Ganna Walska Lotusland
Santa Barbara, California
Located in sunny southern California and only accessible through private tours and a hefty admission price, Lotusland seemed like a magical place that would always be just out of reach to me, to be viewed solely through the pages of my fancy garden books. But the more I heard about this sprawling horticultural spectacle, my curiosity took over and visiting Lotusland became an obsession. Finally on a recent trip to Los Angeles I splurged and made a reservation.
The fact that Lotusland can only be experienced on a timed tour with a docent was a tad off-putting, because I really prefer to explore and photograph on my own. Our tour group happened to be big enough that I could linger behind or dash off while someone was asking a question. I must admit, though, that it was handy to hear the insights of a plant expert during our exploration of the property. Also I appreciated that our guide was intent on making sure we saw all of the best spots (and on avoiding traffic jams with other tour groups).
At first Lotusland appears to be your standard opulent private garden. A pathway lined with orderly rows of agave and aloe plants leads to a clearing with a picturesque view of the Japanese Garden, complete with a willow tree peacefully hanging over a lake. Things got more interesting as we ventured to a hill where delicate flowering trees emerged from a bumpy carpet of bright green soleirolia under the shade of tall trees above. A orderly Italian-inspired cypress allée flanks the Water Stairs, a fountain feature which also functions as a gateway into some of the more curious sections of the garden. There are countless contrasts of original, more formal design elements such as this with modern features that have been added over the years.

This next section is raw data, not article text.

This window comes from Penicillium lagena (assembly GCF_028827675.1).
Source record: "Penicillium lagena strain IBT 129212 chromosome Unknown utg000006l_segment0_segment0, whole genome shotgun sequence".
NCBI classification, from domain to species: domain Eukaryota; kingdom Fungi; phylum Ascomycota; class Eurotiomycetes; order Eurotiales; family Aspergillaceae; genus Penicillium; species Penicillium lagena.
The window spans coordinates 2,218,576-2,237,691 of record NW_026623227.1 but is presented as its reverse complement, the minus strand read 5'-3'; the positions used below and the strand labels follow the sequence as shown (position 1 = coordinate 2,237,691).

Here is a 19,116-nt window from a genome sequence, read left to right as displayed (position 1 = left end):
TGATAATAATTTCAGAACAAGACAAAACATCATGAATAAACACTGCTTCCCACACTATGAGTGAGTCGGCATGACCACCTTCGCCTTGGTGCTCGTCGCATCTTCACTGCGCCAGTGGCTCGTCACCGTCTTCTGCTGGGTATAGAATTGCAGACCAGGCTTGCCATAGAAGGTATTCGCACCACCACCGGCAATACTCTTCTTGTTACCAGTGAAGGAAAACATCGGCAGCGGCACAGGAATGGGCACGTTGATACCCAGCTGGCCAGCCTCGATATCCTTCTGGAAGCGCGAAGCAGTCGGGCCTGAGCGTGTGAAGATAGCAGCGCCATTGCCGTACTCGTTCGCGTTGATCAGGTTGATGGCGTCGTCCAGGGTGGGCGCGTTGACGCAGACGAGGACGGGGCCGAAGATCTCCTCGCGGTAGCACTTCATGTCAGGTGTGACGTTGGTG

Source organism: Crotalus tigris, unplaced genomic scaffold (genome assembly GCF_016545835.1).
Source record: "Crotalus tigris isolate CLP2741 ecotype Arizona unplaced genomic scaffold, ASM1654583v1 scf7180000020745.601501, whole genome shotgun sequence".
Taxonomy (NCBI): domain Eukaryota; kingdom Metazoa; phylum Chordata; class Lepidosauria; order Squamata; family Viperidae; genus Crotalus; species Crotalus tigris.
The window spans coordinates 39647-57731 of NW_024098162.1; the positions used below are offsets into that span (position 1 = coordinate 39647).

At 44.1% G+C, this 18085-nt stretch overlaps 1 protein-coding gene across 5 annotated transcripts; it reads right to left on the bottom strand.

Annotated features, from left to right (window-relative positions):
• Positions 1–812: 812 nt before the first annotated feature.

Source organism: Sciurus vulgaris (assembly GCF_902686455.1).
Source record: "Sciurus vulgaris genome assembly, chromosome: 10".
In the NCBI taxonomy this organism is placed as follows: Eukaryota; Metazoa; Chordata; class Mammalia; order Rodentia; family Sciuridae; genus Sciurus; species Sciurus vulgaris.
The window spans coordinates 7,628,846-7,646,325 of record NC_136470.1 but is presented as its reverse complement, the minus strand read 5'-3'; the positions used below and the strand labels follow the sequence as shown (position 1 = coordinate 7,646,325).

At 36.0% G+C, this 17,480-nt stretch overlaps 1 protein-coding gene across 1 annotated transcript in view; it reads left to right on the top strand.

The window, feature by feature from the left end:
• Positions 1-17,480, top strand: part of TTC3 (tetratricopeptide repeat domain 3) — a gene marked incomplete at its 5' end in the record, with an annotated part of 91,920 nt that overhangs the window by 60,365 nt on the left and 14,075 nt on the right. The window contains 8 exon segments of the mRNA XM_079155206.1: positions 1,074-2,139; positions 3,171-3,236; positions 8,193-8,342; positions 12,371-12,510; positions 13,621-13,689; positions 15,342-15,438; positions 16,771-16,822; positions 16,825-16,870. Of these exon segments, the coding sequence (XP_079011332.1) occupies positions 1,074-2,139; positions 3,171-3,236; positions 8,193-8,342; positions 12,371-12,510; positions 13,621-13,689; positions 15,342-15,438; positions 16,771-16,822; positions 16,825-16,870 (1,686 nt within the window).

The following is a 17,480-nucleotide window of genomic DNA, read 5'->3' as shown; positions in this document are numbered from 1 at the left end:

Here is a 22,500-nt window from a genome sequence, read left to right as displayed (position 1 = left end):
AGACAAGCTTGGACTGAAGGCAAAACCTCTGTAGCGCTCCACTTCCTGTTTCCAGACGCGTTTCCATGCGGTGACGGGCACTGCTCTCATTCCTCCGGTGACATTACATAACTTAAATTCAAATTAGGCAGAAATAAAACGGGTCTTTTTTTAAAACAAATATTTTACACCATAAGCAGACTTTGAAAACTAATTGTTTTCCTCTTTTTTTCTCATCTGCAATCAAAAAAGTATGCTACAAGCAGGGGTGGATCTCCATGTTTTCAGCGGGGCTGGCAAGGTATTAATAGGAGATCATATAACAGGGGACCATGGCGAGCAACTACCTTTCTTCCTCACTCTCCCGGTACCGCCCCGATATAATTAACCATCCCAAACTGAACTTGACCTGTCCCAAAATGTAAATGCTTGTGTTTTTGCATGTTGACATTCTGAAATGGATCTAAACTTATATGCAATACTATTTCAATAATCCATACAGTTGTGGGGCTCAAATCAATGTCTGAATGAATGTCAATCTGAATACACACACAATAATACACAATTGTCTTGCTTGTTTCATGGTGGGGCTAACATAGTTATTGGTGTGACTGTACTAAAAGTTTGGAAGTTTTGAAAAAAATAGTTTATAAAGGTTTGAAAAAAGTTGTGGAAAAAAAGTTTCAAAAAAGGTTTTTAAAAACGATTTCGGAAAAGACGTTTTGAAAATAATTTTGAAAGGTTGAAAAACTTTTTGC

Much of the fame and notoriety around Lotusland is due to its quirky former owner, Ganna Walska, who, beginning in the 1940s until her death in the 80s infused her unique style and taste for exotic plants into it. The bold choice to transform a luxurious ornamental swimming pool into a murky aquatic garden filled with water lilies and lotus is perhaps her most famous design statement. The adjacent white-bottomed pool with giant clamshell fountains is a bit kitsch, but it somehow works by being alongside the Dr. Seuss-esque Aloe Garden, where twisting stalks and wild torches of red and orange flowers feature the many varieties of that plant. A subtler touch of character is in the use throughout of blue glass and hunks of amethyst crystal as garden accents, which in both color and texture really stood out alongside the plantlife.
There is a drama to the bold landscape that overflows with plants imported from all over the world. Giant century plants stand tall and impressively alongside stone pillars leading into the soft monochromatic Blue Garden. The Theater Garden creates a sunken stone-stepped amphitheater with a bold green backdrop of boxwood and pine. The Topiary Garden included some fanciful figurines, but the landscape of the Cactus and Euphorbia section was even more amusing with its army of barrel cactus in every size and huge, drooping euphorbia standing watch aroundthe original residence. The Fern, Cycad, and Cactus Gardens each become otherworldly settings where ancient and exotic species mingle in fascinating splendor. There were too many gardens to even mention half of them.
Final Rating: Lotusland lives up to the hype while still maintaining a sense of mystery, keeping you at arms length from experiencing its entirety. My main complaint is I wanted more time, more freedom, more access to explore, but that is a testament to just how interesting and spacious it was. Two hours is not nearly enough time to get to know the place. While maintaining an air of aloofness and grandeur, Lotusland has a playfulness to it that keeps it down-to-earth and relatable, not taking itself too seriously. I like a garden that exemplifies the personality of its creator and this one sits apart from some of the more haughty horticultural displays of wealthy eccentrics. FOUR BLOOM RATING